Thursday, July 16, 2009

More Heresy from the Episcopal Church, USA

US Episcopal Church votes to lift ban on consecrating gay bishopsEcumenical News InternationalDaily News Service15 July 2009
By Daniel Burke

Anaheim , California, 15 July (ENI/RNS)–The U.S. Episcopal Church on 14 July overwhelmingly voted to lift a three-year-old moratorium on consecrating gay and lesbian bishops, despite warnings that the ban was necessary to preserve unity in the wider Anglican Communion.
A large majority of Episcopal bishops, priests and lay delegates gathered here for the church’s triennial General Convention asserted that “God has called and may call” gays and lesbians in lifelong committed relationships “to any ordained ministry in the Episcopal Church.”
More than 70 percent of lay and clergy delegates in the church’s House of Deputies approved lifting the moratorium on 14 July; the church’s House of Bishops had approved it the day before by a 2-to-1 margin.

While the resolution clears the way for gay and lesbian bishops, it does not mandate that dioceses must consider them, nor does it guarantee that, if elected, they will receive the necessary ratification votes to serve.

“This is a day to rejoice for the Church – no, let me be more specific, this is a day to rejoice in the Episcopal Church, which once again has stood for the full inclusion of all,” openly gay Bishop V. Gene Robinson of New Hampshire wrote on his blog.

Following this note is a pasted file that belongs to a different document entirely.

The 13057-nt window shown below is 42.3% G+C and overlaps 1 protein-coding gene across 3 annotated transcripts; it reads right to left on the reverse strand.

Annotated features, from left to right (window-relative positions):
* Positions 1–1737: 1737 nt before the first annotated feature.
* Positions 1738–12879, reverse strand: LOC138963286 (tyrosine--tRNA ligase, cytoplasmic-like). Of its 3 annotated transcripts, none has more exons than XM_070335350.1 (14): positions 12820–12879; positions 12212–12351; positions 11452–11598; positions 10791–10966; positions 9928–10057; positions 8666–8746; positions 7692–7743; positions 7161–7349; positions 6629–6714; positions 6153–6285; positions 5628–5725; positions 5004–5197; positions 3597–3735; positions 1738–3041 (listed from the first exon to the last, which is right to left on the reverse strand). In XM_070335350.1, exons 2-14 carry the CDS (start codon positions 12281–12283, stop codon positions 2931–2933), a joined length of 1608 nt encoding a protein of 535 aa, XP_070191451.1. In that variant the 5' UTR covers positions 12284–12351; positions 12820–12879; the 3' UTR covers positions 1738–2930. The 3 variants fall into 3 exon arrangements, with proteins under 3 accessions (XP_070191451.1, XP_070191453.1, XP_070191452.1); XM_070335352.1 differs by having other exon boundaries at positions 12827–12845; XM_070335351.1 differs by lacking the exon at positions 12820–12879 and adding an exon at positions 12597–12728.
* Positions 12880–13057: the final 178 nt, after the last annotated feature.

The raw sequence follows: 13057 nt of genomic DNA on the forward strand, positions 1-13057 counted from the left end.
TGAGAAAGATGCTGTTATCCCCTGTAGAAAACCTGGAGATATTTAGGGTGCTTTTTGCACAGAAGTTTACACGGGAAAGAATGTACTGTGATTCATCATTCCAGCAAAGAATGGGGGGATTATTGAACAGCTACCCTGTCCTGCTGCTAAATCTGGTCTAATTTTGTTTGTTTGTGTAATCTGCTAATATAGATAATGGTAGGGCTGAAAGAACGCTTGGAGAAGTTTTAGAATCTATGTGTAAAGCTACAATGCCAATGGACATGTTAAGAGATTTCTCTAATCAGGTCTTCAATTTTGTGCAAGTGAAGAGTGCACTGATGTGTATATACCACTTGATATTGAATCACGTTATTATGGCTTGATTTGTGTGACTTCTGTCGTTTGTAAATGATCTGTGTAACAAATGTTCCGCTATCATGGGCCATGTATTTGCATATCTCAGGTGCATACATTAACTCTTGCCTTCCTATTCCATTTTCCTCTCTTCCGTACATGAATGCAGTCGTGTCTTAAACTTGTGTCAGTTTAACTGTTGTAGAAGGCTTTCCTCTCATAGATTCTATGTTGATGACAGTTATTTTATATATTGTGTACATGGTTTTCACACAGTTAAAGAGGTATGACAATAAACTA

Robinson also wrote that bishops who voted to lift the ban “will pay a price for opening their hearts, much as gay and lesbian people in this Church have paid a price for their exclusion. I applaud them for their courage and will stand with them in the consequences of their vote.”
Also late on 14 July, Episcopal bishops debated a resolution that would begin the development of liturgical rites to bless same-sex unions, and enable bishops in states where gay marriage is legal to change marriage rites in the Book of Common Prayer to be gender neutral.

The resolution, if passed by the bishops, would also need the approval of lay and clergy delegates before it could become church law. Robinson’s consecration in 2003 caused a furore in the 77 million-member Anglican Communion, which counts the 2.1 million-member Episcopal Church as its U.S. branch. Many Anglicans, particularly in the Global South where their numbers are growing rapidly, say homosexuality is sinful and unbiblical.

Archbishop of Canterbury Rowan Williams, the spiritual leader of Anglicans worldwide, warned in mid-2008 at a meeting of more than 600 bishops from around the world that the communion would be in “grave peril” should the moratorium on gay bishops be lifted.